Mr Barnes, who also piloted helicopters in action scenes in movies Die Another Day, Tomb Raider II and Saving Private Ryan, worked for flight operator RotorMotion. Yorkshire Post feature on Pete Barnes from 2006
The helicopter spun out of control and crash-landed near Vauxhall station after the pilot attempted to divert the aircraft to a helipad due to bad weather.
The AgustaWestland 109 Power clipped a crane on top of one of Europe’s tallest residential towers, falling from the sky before exploding into flames and crashing into the streets below.
Captain Philip Amadeus, managing director of RotorMotion, an executive helicopter charter business, said the aircraft was on a commercial flight from Redhill, in Surrey, to Elstree.
He said: “Our main priority now is for the family of the pilot and we extend our greatest sympathy to the friends and relatives of those who have died and been injured.”
Addressing a press conference near the scene of the incident, Commander Neil Basu, of the Metropolitan Police, said: “It was something of a miracle that this was not many, many times worse.”
It is understood the eight-seater aircraft was owned by Cornwall-based Castle Air but was leased to RotorMotion, which is based at Redhill Aerodrome.
Staff at Redhill Aerodrome confirmed it left the site at 7.35am amid low cloud cover and poor visibility, while the owner of London Heliport said he requested to land at one of its sites via Heathrow air traffic control.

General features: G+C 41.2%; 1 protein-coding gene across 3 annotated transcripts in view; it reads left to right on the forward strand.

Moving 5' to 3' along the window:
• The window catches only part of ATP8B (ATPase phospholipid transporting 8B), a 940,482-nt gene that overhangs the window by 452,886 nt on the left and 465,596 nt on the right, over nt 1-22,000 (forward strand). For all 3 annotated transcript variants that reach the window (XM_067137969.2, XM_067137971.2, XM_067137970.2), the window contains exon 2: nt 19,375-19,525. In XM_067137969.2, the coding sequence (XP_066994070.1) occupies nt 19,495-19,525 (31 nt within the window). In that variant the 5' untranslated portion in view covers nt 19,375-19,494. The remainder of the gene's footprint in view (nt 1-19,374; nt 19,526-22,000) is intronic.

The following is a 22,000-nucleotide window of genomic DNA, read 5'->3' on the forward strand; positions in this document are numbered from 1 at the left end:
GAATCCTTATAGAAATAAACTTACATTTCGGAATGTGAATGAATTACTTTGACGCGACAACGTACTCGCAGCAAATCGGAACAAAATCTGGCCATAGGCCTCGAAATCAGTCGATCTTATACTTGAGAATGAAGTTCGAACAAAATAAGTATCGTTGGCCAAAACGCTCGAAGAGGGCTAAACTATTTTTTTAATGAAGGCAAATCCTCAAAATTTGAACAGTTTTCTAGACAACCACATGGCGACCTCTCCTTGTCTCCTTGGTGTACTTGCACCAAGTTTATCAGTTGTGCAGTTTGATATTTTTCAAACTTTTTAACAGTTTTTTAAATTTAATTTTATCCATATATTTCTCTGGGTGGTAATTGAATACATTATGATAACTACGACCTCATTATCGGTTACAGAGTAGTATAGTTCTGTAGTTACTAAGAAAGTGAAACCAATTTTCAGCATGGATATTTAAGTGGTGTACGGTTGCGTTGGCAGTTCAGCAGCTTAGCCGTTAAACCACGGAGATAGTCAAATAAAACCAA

But the Heliport never established contact with the pilot and shortly before 8am the aircraft crashed into the crane on top of The Tower in the St George Wharf development on the River Thames.
Witnesses described hearing a loud explosion as debris scattered across the sky and the helicopter plummeted to the ground, crashing near Wandsworth Road.
Video footage and photos flooded on to social media sites revealing chaotic scenes, with roads blocked off, burning wreckage and buildings damaged by flames.
Witness Nic Walker said the helicopter crashed on to the street outside his house, setting a car on fire.
He said: “I was awake in bed and heard a helicopter. I was aware of some funny sounds and then a loud engine noise, then a huge bang. I flung open my window and looked out to see fire across the street.
“The crane operator was about to go up. The scaffolders evacuated to here told me there isn’t a crane big enough in the UK to get the wreckage down.”
London Fire Brigade station manager Bruce Grain, one of first firefighters at the scene, said it “was absolute chaos” but he revealed the fire was put out within 20 minutes.
Six fire engines, four fire rescue units, a number of other specialist vehicles and 88 firefighters attended the scene of the crash, a few hundred yards from MI6 and the future American embassy site.
Four fire engines and two fire rescue units also attended reports of a crane in a precarious position.